Adapting the result type of RNA methodsTopFactoring out common operationsIntegrating new collectionsContents

Integrating new collections

What needs to be done if you want to integrate a new collection class, so that it can profit from all predefined operations at the right types? On the next few pages you'll be walked through two examples that do this.

Integrating sequences


abstract class Base
case object A extends Base
case object T extends Base
case object G extends Base
case object U extends Base
object Base {
  val fromInt: Int => Base = Array(A, T, G, U)
  val toInt: Base => Int = Map(A -> 0, T -> 1, G -> 2, U -> 3)

RNA Bases.


  import collection.IndexedSeqLike
  import collection.mutable.{BuilderArrayBuffer}
  import collection.generic.CanBuildFrom
  final class RNA1 private (val groups: Array[Int],
      val length: Intextends IndexedSeq[Base] {
    import RNA1._
    def apply(idx: Int): Base = {
      if (idx < 0 || length <= idx)
        throw new IndexOutOfBoundsException
      Base.fromInt(groups(idx / N) >> (idx % N * S) & M)
  object RNA1 {
    // Number of bits necessary to represent group
    private val S = 2            
    // Number of groups that fit in an Int
    private val N = 32 / S       
    // Bitmask to isolate a group
    private val M = (1 << S) - 1 
    def fromSeq(buf: Seq[Base]): RNA1 = {
      val groups = new Array[Int]((buf.length + N - 1) / N)
      for (i <- 0 until buf.length)
        groups(i / N) |= Base.toInt(buf(i)) << (i % N * S)
      new RNA1(groups, buf.length)
    def apply(bases: Base*) = fromSeq(bases)

RNA strands class, first version.

Say you want to create a new sequence type for RNA strands, which are sequences of bases A (adenine), T (thymine), G (guanine), and U (uracil). The definitions for bases are easily set up as shown in the listing of RNA bases above.

Every base is defined as a case object that inherits from a common abstract class Base. The Base class has a companion object that defines two functions that map between bases and the integers 0 to 3. You can see in the examples two different ways to use collections to implement these functions. The toInt function is implemented as a Map from Base values to integers. The reverse function, fromInt, is implemented as an array. This makes use of the fact that both maps and arrays are functions because they inherit from the Function1 trait.

The next task is to define a class for strands of RNA. Conceptually, a strand of RNA is simply a Seq[Base]. However, RNA strands can get quite long, so it makes sense to invest some work in a compact representation. Because there are only four bases, a base can be identified with two bits, and you can therefore store sixteen bases as two-bit values in an integer. The idea, then, is to construct a specialized subclass of Seq[Base], which uses this packed representation.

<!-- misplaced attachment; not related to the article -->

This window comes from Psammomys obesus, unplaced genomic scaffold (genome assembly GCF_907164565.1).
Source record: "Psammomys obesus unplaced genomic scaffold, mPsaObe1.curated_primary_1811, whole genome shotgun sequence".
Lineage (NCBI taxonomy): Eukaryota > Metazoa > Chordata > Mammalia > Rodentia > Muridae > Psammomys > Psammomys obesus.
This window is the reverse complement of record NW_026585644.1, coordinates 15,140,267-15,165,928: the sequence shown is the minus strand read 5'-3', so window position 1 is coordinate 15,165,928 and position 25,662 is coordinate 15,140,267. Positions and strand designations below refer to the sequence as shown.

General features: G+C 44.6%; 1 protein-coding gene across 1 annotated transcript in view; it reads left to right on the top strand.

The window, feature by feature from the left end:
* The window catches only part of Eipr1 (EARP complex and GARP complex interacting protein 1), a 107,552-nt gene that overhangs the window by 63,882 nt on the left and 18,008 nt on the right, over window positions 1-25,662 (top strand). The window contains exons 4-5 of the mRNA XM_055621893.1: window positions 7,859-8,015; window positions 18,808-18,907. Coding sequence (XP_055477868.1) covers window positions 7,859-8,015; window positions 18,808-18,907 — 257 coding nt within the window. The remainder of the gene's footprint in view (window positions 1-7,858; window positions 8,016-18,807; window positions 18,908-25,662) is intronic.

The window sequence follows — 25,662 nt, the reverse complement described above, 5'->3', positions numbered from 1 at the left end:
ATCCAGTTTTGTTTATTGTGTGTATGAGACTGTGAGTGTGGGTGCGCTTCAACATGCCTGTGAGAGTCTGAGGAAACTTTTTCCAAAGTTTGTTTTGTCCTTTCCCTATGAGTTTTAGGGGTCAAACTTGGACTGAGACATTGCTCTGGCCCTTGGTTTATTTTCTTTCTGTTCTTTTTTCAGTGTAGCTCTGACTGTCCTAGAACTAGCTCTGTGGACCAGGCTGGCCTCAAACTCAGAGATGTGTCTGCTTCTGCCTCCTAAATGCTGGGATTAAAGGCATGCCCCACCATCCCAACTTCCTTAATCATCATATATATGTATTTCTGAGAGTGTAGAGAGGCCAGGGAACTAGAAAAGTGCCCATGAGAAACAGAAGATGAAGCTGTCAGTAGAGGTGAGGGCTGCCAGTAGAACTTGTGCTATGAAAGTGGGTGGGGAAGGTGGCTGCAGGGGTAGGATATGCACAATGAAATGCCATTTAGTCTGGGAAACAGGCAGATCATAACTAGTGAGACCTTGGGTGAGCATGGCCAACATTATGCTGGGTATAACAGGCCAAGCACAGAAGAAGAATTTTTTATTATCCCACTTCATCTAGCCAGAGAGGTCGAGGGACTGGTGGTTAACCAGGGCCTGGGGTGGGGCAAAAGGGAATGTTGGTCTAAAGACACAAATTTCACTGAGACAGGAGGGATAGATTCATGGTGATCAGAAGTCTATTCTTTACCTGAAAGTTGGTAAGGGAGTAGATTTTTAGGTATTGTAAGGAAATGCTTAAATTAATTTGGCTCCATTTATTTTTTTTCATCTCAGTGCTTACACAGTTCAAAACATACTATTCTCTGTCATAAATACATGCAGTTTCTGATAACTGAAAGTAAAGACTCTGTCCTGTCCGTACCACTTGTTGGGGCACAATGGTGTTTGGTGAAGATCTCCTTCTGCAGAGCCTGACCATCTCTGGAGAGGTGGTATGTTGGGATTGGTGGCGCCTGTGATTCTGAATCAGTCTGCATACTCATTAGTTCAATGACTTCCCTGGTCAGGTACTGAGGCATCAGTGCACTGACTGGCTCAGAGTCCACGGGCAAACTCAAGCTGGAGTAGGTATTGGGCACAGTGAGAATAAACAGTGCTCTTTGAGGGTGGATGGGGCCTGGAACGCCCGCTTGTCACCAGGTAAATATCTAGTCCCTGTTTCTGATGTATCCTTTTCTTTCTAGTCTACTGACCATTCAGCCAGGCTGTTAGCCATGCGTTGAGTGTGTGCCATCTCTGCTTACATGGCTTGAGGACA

The RNA strands class listing presents the first version of this class. It will be refined later. The class RNA1 has a constructor that takes an array of Ints as its first argument. This array contains the packed RNA data, with sixteen bases in each element, except for the last array element, which might be partially filled. The second argument, length, specifies the total number of bases on the array (and in the sequence). Class RNA1 extends IndexedSeq[Base]. Trait IndexedSeq, which comes from package scala.collection.immutable, defines two abstract methods, length and apply. These need to be implemented in concrete subclasses. Class RNA1 implements length automatically by defining a parametric field of the same name. It implements the indexing method apply with the code given in class RNA1. Essentially, apply first extracts an integer value from the groups array, then extracts the correct two-bit number from that integer using right shift (>>) and mask (&). The private constants S, N, and M come from the RNA1 companion object. S specifies the size of each packet (i.e. two); N specifies the number of two-bit packets per integer; and M is a bit mask that isolates the lowest S bits in a word.

Note that the constructor of class RNA1 is private. This means that clients cannot create RNA1 sequences by calling new, which makes sense, because it hides the representation of RNA1 sequences in terms of packed arrays from the user. If clients cannot see what the representation details of RNA sequences are, it becomes possible to change these representation details at any point in the future without affecting client code. In other words, this design achieves a good decoupling of the interface of RNA sequences and its implementation. However, if constructing an RNA sequence with new is impossible, there must be some other way to create new RNA sequences, else the whole class would be rather useless. In fact there are two alternatives for RNA sequence creation, both provided by the RNA1 companion object. The first way is method fromSeq, which converts a given sequence of bases (i.e., a value of type Seq[Base]) into an instance of class RNA1. The fromSeq method does this by packing all the bases contained in its argument sequence into an array, then calling RNA1's private constructor with that array and the length of the original sequence as arguments. This makes use of the fact that a private constructor of a class is visible in the class's companion object.

The second way to create an RNA1 value is provided by the apply method in the RNA1 object. It takes a variable number of Base arguments and simply forwards them as a sequence to fromSeq. Here are the two creation schemes in action:

scala> val xs = List(A, G, T, A)
xs: List[Product with Base] = List(A, G, T, A)
scala> RNA1.fromSeq(xs)
res1: RNA1 = RNA1(A, G, T, A)
scala> val rna1 = RNA1(A, U, G, G, T)
rna1: RNA1 = RNA1(A, U, G, G, T)

Next: Adapting the result type of RNA methods

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